Legends Series: Tomoe Gozen

In feudal Japan, some Japanese women were fierce warriors that rivaled their male counterparts. One such samurai legend was Tomoe Gozen.

Female samurai

Female samurai were not as uncommon as you might think. They made up a considerable number of this elite class in Japanese society. There were many different types of female warriors. They include:

  • the onna-bugeisha — those trained to defend the family and property
  • onna-musha — women fighting on the battlefield
  • Kunoichi — female ninjas used in espionage and assassinations
  • Bessihikime — female guards of harems
  • Joshitai — which translates into “Girl’s Army” — a voluntary corps of women
onna musha

An onna-musha wielding a naginata. Photo: Seichi Gishin Den, 1848


Women often had military training in the event of raids or surprise attacks, as well as for ceremonial and symbolic purposes. This tradition continued until the 19th century.

The woman, the myth, the legend…

According to legend, Tomoe Gozen lived in the 12th century. During this time, Japan suffered from a civil war between two rival clans called the Genpei War. It lasted four years.

Many of us may not have heard of her, but Tomoe Gozen was famous in Japan. Yet details about her remain elusive. Historians agree that many of the oral stories passed down by Japanese bards have likely been embellished for dramatic flare. Nonetheless, her legend is intriguing, as Tomoe is said to have struck immense fear in her enemies, including generals themselves. 

Tomoe Gozen might not have been her actual name. “Tomoe” refers to a specific pattern on her clothes and Gozen is just the term for “lady.” She was an onna-musha, a battlefield warrior, and was described as “very lovely”, “a fearless rider,” and “a match for a thousand warriors and fit to meet either god or devil.”

Tales of her beauty and military prowess are chronicled in a medieval epic called The Tale of Heike. She excelled in archery, swordfighting, and horseback riding. Normally, onna-mushas and onna-bugeishas used a naginata, a long pole with a curved single blade at the end of it. But Tomoe preferred the katana, the traditional samurai sword.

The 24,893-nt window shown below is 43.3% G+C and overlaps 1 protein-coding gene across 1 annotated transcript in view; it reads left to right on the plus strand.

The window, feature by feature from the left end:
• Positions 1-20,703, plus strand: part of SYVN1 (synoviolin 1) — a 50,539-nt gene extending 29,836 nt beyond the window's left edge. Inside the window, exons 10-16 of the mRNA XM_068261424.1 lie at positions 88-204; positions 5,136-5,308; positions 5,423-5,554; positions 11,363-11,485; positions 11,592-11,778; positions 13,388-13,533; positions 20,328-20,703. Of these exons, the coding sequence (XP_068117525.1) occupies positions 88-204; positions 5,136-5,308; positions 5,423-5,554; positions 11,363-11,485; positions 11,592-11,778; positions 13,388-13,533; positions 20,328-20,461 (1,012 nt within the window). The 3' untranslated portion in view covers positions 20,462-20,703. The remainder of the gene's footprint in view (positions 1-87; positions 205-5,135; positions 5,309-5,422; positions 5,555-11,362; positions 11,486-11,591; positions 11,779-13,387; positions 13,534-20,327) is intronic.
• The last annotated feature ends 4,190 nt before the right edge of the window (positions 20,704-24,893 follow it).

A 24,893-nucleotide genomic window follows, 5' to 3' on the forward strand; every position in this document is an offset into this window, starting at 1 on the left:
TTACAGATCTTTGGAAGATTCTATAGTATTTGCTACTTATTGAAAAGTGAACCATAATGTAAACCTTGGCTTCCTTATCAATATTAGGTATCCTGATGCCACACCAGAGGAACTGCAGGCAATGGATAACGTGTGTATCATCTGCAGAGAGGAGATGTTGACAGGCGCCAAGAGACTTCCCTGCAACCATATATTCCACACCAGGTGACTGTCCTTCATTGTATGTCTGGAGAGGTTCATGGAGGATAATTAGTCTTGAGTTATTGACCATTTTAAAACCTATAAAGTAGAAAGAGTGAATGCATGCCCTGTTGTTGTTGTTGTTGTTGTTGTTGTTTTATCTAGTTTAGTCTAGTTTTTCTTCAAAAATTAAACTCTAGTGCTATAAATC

Tomoe Gozen illustration.

Tomoe Gozen on horseback. Photo: Tofugu



She grew up in a noble family that served the royal family of the military leader Minamoto no Yoshinaka. She was even his foster sibling in a way, since her mother raised him and was his wet-nurse.

Rochelle Nowaki of the University of Hawaii states that Tomoe was allowed to be so close to Yoshinaka because she was not seen as a threat. They had such a close bond that he allowed her to accompany him on the battlefield and join the conflict. He even made her an officer with a command of over 3,000 soldiers.

She also led 300 other female warriors into battle. Despite her accomplishments, some still saw her gender getting in the way. Yoshinaka himself said that he did not want her near him if he was mortally wounded in battle. “I shall die in battle,” he declared, “or if wounded, take my own life. It must not be said that at the end I had a woman with me.”

Her legendary status arose from her exploits in the Battle of Awazu in 1184. Here, she exercised incredible ferocity by beheading a prominent enemy named Uchida while on horseback. Despite Tomoe’s personal victories, Yoshinaka lost this battle, and Tomoe was one of just a handful left standing.

Other female fighters

Many other female fighters came before and after Tomoe. In the 3rd century AD, an empress named Jingū led armies as an onna-musha and even invaded and conquered the Korean Peninsula. After Tomoe, in the 1200s, an onna-musha named Hangaku Gozen fought in the Kennin Rebellion. Like Tomoe, she was both beautiful and skilled in battle.

The takeaway

Tomoe’s tale does not end in triumph. Some sources say she escaped and became a reclusive Buddhist nun until the age of 90. Others claim that she was captive of a man named Wada Yoshimori, with whom she had a son. A few tales suggests that she became a nun after her kidnapper-turned-husband died. No one knows the true ending to her tale.

Nevertheless, it certainly changes one’s perceptions of women’s lives during such a volatile and restrictive era as feudal Japan. She continues to gain popularity in festivals, plays, films, and books.

Various cultural depictions, past and present, of Tomoe

Various cultural depictions, past and present, of Tomoe Gozen.

Kristine De Abreu

Kristine De Abreu is a writer at ExplorersWeb.

Kristine has been writing about Science, Mysteries and History for 4+ years. Prior to that, Kristine studied at the University of Leicester in the UK.

Based in Port-of-Spain, Kristine is also a literature teacher, avid reader, hiker, occasional photographer, an animal lover and shameless ramen addict.